Corks damaged by Nemapogon granellus (L.) in Tuscan wine cellars (Italy)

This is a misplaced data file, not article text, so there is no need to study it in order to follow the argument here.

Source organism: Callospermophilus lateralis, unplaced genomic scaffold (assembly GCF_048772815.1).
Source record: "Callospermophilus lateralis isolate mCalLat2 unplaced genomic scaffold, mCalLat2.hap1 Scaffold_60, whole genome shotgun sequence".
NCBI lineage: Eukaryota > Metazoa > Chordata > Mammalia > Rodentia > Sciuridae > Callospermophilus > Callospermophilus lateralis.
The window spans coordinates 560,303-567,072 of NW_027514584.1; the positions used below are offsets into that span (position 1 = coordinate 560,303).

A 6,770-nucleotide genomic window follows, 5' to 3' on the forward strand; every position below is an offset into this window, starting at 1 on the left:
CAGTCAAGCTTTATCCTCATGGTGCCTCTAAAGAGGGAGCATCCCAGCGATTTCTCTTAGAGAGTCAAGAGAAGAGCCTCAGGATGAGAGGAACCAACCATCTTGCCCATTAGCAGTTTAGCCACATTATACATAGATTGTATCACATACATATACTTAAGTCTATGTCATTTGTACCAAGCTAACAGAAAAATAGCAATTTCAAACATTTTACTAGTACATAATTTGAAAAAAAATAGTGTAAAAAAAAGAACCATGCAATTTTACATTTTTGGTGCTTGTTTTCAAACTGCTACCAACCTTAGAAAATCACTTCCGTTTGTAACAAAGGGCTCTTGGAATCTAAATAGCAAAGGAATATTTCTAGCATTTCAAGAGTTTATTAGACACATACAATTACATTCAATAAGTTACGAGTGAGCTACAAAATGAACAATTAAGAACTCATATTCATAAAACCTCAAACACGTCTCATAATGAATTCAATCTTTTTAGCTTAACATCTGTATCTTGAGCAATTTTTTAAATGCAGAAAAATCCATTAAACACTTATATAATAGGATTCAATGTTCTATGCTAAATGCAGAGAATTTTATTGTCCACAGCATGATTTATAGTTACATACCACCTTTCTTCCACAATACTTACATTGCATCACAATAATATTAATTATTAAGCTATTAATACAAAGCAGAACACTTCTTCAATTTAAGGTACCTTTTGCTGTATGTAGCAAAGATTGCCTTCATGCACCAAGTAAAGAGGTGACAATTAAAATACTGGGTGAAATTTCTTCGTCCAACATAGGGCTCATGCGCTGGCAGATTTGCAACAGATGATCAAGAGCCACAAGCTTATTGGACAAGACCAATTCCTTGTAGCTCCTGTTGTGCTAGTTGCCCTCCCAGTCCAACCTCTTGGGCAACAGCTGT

Abstract: European grain moth, Nemapogon granellus (L.), is cosmopolitan in the temperate regions of the world and includes indoor and outdoor populations. Larvae feed on cereals, soybeans, almonds, hazelnuts, walnuts, peanuts, bran, grass seeds, clovers, flax, ergot, dry fruits, chocolate, mushrooms, seeds, moldy cheese, prunes, chestnuts, garlic, decayed wood, lichens, tobacco and pharmaceutical products. Some authors have stressed the importance of N. granellus as a pest in wine cellars where larvae feed on, and tunnel into, the corks of wine bottles. This causes aesthetic damage to the corks, which must be replaced before delivery to consumers. When tunnels ultimately connect both ends of the cork, the wine itself is affected and bottles rejected due to alteration in the organoleptic properties of the wine. During 2011, heavy infestations of European grain moth occurred in some Italian wine cellars in Tuscany (Italy), causing serious damage on exposed wine-bottle corks. The infestation occurred on red wine bottles (approximately 9,000) stored for aging for over 20 years. Integrated Pest Management (IPM) strategy was adopted, monitoring N. granellus adults with pheromone traps, accompanied by careful cleaning of the rooms, shelves and machinery, alternated to localized treatments using fogs with pyrethrum, and by the replacement of the infested corks. In addition, application of cellar sanitation procedures reduced the sources of pests as well as the possibility of insect reproduction, particularly in the areas of corks storage.

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